September 5, 2019
The early stages of a business are great way for any department, especially HR, to demonstrate company-wide value. However, when things start to stabilize and the growth cycle plateaus, how does your HR department continue to show just how important you are? And you are important!
It’s easy to overlook this question while you’re focused on sales, production or other more client-facing departments, but it’s important not to. As your organization grows and evolves, so too should your HR. So, what do you do to keep your department involved in your company’s goals?
You’ve reached a point where you’re not growing your team and business is relatively steady. If anything, you’re replacing people due to turnover, not growth. What can a human resource manager do at this point that increases their value to the company?
For one, you can develop stronger and better relationships with your employees. Part of HR’s responsibilities is to be an employee service center and advocate for their needs. While it’s easy to be very good at hiring and addressing employee concerns, it’s more difficult to dedicate the time to relationship building with current staff.
This can be particularly valuable in positions that tend to have a higher turnover rate. HR can proactively get to know employees, the jobs they do and what complications arise. Is the job itself hard? Is it a manger or a coworker that drives folks away? What are some fixable issues that are driving employees away?
Engaging with employees and supervisors to find ways to improve retention can be exceptionally valuable when it comes to money, time and resources. The potential cost savings from decreasing turnover alone can be worth it and really help your HR department demonstrate long term value. It’s estimated that the cost of losing an employee ranges from 1.5-2 x their annual salary. HR officials don’t have to wait for a problem, but can take the time year-round to reach out to employees and proactively address issues that may result in higher turnover.
Every company has goals and plans. In order for any department to contribute to these organizational goals, they must be included in the planning strategy somewhere along the line. The HR department needs to understand the direction of the company, what you’re pushing for, before contributing and adding value.
As an HR manager, request to be part of company planning meetings and explain how your participation is key to the organization’s overall success. Once you have a seat at the conference table, take the time to research and come up with tangible ways you can contribute. Are there training grants in your state to take advantage of? Is there a specific college that specializes in a needed position in your industry? Could you do recruitment there? These are just a few specific examples, but the bigger point is to ideate some ways you and your department can continue to demonstrate ongoing value alongside other areas of your business.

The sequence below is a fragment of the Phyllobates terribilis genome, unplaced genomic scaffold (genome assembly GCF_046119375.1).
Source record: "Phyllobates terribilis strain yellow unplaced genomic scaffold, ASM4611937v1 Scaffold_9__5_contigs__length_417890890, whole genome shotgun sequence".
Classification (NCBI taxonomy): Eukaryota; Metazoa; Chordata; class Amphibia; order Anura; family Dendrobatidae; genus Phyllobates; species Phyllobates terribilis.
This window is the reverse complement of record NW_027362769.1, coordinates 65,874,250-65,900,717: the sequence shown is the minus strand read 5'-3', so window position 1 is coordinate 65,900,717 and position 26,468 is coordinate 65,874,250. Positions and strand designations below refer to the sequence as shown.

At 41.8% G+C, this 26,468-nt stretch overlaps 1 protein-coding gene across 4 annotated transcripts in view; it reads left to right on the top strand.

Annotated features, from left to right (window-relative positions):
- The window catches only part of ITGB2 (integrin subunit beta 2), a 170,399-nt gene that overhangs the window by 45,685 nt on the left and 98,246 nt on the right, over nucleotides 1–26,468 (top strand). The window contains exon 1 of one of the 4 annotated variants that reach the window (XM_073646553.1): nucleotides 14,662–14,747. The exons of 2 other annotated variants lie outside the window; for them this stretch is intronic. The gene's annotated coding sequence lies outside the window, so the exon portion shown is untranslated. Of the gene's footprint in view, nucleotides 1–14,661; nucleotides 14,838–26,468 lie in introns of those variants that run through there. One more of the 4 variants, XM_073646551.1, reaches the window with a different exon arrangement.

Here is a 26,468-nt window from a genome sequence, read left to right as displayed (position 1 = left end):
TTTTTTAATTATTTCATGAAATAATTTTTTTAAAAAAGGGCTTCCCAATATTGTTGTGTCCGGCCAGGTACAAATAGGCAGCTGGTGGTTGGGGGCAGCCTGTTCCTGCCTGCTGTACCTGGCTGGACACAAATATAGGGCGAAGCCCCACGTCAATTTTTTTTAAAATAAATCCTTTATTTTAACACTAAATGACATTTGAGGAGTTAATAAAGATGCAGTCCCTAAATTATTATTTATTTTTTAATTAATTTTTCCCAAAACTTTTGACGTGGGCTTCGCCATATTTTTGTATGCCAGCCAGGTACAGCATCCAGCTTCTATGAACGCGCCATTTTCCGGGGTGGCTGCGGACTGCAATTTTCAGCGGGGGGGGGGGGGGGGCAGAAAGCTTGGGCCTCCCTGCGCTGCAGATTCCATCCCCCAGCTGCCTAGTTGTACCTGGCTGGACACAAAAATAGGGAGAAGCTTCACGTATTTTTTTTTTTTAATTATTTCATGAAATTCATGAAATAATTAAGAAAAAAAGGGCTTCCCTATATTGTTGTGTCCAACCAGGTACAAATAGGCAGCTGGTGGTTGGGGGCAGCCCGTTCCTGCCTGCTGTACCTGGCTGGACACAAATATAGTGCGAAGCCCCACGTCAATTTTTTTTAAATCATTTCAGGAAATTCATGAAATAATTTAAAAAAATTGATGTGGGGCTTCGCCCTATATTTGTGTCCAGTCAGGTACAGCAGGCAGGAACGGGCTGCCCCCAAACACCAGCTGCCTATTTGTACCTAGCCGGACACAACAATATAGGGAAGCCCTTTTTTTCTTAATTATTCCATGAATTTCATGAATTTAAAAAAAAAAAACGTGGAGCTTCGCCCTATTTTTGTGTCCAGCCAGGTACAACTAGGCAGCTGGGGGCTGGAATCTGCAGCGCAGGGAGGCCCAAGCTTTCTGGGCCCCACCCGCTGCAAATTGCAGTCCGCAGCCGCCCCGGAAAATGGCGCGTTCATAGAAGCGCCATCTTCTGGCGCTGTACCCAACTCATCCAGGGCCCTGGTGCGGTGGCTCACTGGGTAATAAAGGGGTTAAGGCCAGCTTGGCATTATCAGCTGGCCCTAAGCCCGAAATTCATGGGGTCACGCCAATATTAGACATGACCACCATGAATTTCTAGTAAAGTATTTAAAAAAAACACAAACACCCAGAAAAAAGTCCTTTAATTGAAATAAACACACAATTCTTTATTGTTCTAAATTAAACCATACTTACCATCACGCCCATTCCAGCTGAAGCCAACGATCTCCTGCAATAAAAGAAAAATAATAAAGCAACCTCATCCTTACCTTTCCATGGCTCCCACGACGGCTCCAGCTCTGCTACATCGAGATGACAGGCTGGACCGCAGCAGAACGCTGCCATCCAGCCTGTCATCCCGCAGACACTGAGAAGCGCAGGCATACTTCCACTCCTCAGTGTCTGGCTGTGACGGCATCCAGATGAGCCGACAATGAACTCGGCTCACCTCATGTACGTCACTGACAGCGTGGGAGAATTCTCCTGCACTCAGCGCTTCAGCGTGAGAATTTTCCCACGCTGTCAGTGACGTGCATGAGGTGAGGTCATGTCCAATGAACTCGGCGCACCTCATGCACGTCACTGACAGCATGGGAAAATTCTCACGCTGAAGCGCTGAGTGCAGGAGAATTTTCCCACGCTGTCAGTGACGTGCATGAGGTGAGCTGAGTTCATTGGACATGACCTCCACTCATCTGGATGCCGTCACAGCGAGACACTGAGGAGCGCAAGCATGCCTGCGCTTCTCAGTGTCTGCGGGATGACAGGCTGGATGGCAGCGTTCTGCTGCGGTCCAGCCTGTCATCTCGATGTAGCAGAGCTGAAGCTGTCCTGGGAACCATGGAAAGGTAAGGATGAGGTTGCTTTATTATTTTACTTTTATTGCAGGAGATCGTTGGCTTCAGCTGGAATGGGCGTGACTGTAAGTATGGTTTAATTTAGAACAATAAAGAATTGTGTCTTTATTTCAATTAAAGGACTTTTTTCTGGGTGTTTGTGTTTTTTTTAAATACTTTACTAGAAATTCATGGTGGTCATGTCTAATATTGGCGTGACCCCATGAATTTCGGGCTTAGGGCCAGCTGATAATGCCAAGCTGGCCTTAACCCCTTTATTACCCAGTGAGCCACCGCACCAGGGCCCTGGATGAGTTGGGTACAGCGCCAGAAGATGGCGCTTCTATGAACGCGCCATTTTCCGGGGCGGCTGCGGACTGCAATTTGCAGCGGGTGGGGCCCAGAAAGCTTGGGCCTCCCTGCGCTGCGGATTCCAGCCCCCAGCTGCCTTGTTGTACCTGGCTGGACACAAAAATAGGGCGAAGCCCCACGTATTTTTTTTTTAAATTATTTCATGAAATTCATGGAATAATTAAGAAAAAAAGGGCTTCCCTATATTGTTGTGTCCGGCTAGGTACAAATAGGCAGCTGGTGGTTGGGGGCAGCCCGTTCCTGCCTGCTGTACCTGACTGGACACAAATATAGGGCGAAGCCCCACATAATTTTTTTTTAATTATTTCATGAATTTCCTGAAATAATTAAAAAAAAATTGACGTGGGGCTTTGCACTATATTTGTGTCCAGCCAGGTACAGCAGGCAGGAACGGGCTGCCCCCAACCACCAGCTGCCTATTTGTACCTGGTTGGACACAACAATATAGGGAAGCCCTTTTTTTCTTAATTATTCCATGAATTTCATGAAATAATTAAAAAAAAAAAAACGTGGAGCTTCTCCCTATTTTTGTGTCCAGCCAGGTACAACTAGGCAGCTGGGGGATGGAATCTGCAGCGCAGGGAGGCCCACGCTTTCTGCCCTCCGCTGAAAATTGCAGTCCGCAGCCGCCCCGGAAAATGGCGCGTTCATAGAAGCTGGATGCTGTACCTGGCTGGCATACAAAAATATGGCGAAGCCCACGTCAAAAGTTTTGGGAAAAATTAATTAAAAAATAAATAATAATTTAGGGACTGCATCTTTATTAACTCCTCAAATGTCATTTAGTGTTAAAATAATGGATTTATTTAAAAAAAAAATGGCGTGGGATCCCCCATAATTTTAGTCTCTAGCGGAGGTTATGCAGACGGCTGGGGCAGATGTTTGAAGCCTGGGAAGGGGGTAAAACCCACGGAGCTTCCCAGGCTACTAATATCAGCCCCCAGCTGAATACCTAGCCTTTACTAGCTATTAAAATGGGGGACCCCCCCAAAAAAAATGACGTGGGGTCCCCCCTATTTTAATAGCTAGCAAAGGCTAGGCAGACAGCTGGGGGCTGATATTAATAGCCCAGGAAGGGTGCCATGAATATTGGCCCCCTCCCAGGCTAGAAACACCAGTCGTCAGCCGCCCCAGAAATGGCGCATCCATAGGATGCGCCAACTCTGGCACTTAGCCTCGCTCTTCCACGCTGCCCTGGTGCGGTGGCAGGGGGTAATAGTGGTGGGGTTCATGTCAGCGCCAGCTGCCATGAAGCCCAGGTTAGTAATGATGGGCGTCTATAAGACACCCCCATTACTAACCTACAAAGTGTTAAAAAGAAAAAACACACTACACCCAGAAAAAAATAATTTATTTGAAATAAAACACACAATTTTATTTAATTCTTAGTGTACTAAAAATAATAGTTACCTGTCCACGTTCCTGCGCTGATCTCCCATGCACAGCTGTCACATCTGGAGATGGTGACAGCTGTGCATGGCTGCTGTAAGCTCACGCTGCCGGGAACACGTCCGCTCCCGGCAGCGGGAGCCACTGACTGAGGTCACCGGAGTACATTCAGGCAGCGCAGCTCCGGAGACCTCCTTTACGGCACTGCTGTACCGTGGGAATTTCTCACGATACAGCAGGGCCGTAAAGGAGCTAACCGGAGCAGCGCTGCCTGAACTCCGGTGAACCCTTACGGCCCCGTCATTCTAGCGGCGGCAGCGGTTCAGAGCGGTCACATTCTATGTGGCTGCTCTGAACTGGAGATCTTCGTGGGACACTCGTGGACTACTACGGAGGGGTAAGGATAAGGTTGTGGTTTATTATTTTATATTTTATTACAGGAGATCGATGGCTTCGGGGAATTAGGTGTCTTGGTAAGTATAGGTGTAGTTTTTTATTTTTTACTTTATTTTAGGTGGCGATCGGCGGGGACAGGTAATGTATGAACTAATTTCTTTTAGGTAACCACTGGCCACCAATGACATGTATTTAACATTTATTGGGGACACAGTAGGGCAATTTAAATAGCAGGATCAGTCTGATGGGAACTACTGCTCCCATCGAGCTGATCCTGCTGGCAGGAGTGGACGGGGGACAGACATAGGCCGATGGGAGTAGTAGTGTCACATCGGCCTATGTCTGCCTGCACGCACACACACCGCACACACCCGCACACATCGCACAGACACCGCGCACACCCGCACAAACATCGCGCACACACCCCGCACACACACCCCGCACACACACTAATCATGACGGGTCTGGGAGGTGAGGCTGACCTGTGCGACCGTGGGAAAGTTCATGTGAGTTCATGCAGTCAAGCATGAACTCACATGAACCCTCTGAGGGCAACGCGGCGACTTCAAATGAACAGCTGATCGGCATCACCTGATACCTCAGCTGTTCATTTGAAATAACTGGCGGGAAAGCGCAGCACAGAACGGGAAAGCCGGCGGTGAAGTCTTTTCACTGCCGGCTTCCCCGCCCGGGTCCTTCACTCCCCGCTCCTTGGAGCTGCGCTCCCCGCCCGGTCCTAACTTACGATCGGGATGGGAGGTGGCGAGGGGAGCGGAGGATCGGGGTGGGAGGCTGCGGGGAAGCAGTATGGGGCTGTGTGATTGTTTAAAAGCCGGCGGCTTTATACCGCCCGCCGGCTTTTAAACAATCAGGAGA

If HR is not included in these meetings, does anyone notice? Business leaders should be aware of HR’s absence. If not, there are a couple potential reasons that could be concerning. One of them is that your leaders do not value the contributions from the HR dept., therefore do not think it is a problem if they are left out. Another reason is that your HR professionals are not offering value or contributing to discussions. Make sure to talk with all leaders and figure out how to improve this.
A situation found in many more established companies is a tendency to keep doing things “how we’ve always done them.” Does your HR team fall into this trap, or are they adaptable to a changing economy, employment landscape and company direction?
There will often be some rules and policies that can’t be adapted, but overall, an HR professional should be reevaluating the way the work on a regular basis. According to a study done in the UK, 17 percent of respondents did not believe their HR teams were doing a good job. One of the main reasons was that they failed to adapt to the changing business economy.
If an employee or manager seems difficult, instead of blaming or reciting years-old SOPs (Standing Operating Procedures) your HR professional should pay attention to their communication style and adapt accordingly.
New generations of the workforce care about different things, their work ethic and values have changed. Instead of lamenting and fighting this, HR should embrace it, be adaptive and find the best way to work with all aspects of employees. This also applies to newer HR departments dealing with seasoned employees. A good HR professional should find a way to work with all employees.
For more information about getting the most out of your HR department, connect with us at Aspirant.
Judy partners with executives and leadership teams to engage and inspire employees in a way that delivers sustainable strategic results. She brings deep expertise and creative ideas to solve organizational effectiveness issues and closely collaborates in a way that builds internal capabilities. Judy has spent over 25 years consulting in a variety of industries, bringing her expertise in behavior to a wide range of organizational issues including organizational behavior change, leadership, change management, culture and engagement.